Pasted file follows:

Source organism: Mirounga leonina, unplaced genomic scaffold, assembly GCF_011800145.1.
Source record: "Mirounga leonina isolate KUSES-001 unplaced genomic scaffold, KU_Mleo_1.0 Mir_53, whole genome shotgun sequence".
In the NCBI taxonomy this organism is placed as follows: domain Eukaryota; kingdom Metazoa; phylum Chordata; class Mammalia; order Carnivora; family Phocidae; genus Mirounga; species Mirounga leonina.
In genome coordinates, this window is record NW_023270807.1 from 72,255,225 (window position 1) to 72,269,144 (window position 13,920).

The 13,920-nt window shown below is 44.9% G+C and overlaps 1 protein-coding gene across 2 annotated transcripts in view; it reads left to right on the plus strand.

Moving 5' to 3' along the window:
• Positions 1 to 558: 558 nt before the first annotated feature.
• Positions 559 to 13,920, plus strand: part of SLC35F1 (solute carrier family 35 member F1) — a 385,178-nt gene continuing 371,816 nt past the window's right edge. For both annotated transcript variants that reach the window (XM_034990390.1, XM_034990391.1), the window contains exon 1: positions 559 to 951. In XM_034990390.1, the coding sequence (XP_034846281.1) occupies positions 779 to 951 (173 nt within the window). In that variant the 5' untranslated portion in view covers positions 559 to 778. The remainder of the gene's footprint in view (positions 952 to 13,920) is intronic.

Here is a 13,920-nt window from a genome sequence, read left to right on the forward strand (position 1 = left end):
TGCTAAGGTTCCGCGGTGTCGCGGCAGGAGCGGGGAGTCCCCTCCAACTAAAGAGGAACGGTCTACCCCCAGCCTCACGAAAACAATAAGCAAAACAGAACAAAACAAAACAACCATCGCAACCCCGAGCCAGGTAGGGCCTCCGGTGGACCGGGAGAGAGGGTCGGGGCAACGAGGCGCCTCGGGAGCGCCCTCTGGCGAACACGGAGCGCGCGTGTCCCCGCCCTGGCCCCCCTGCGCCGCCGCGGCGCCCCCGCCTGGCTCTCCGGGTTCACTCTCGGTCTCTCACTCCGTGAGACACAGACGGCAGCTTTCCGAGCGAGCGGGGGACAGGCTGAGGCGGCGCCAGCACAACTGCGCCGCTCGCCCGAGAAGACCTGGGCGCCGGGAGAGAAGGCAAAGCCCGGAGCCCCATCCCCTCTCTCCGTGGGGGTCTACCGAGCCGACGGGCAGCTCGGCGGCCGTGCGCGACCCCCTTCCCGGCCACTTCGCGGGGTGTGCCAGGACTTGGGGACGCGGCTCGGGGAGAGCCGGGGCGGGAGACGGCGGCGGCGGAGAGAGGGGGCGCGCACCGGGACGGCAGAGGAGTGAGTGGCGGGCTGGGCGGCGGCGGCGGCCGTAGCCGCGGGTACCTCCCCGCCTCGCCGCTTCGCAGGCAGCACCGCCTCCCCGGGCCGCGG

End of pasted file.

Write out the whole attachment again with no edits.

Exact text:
Source organism: Mirounga leonina, unplaced genomic scaffold, assembly GCF_011800145.1.
Source record: "Mirounga leonina isolate KUSES-001 unplaced genomic scaffold, KU_Mleo_1.0 Mir_53, whole genome shotgun sequence".
In the NCBI taxonomy this organism is placed as follows: domain Eukaryota; kingdom Metazoa; phylum Chordata; class Mammalia; order Carnivora; family Phocidae; genus Mirounga; species Mirounga leonina.
In genome coordinates, this window is record NW_023270807.1 from 72,255,225 (window position 1) to 72,269,144 (window position 13,920).

The 13,920-nt window shown below is 44.9% G+C and overlaps 1 protein-coding gene across 2 annotated transcripts in view; it reads left to right on the plus strand.

Moving 5' to 3' along the window:
• Positions 1 to 558: 558 nt before the first annotated feature.
• Positions 559 to 13,920, plus strand: part of SLC35F1 (solute carrier family 35 member F1) — a 385,178-nt gene continuing 371,816 nt past the window's right edge. For both annotated transcript variants that reach the window (XM_034990390.1, XM_034990391.1), the window contains exon 1: positions 559 to 951. In XM_034990390.1, the coding sequence (XP_034846281.1) occupies positions 779 to 951 (173 nt within the window). In that variant the 5' untranslated portion in view covers positions 559 to 778. The remainder of the gene's footprint in view (positions 952 to 13,920) is intronic.

Here is a 13,920-nt window from a genome sequence, read left to right on the forward strand (position 1 = left end):
TGCTAAGGTTCCGCGGTGTCGCGGCAGGAGCGGGGAGTCCCCTCCAACTAAAGAGGAACGGTCTACCCCCAGCCTCACGAAAACAATAAGCAAAACAGAACAAAACAAAACAACCATCGCAACCCCGAGCCAGGTAGGGCCTCCGGTGGACCGGGAGAGAGGGTCGGGGCAACGAGGCGCCTCGGGAGCGCCCTCTGGCGAACACGGAGCGCGCGTGTCCCCGCCCTGGCCCCCCTGCGCCGCCGCGGCGCCCCCGCCTGGCTCTCCGGGTTCACTCTCGGTCTCTCACTCCGTGAGACACAGACGGCAGCTTTCCGAGCGAGCGGGGGACAGGCTGAGGCGGCGCCAGCACAACTGCGCCGCTCGCCCGAGAAGACCTGGGCGCCGGGAGAGAAGGCAAAGCCCGGAGCCCCATCCCCTCTCTCCGTGGGGGTCTACCGAGCCGACGGGCAGCTCGGCGGCCGTGCGCGACCCCCTTCCCGGCCACTTCGCGGGGTGTGCCAGGACTTGGGGACGCGGCTCGGGGAGAGCCGGGGCGGGAGACGGCGGCGGCGGAGAGAGGGGGCGCGCACCGGGACGGCAGAGGAGTGAGTGGCGGGCTGGGCGGCGGCGGCGGCCGTAGCCGCGGGTACCTCCCCGCCTCGCCGCTTCGCAGGCAGCACCGCCTCCCCGGGCCGCGG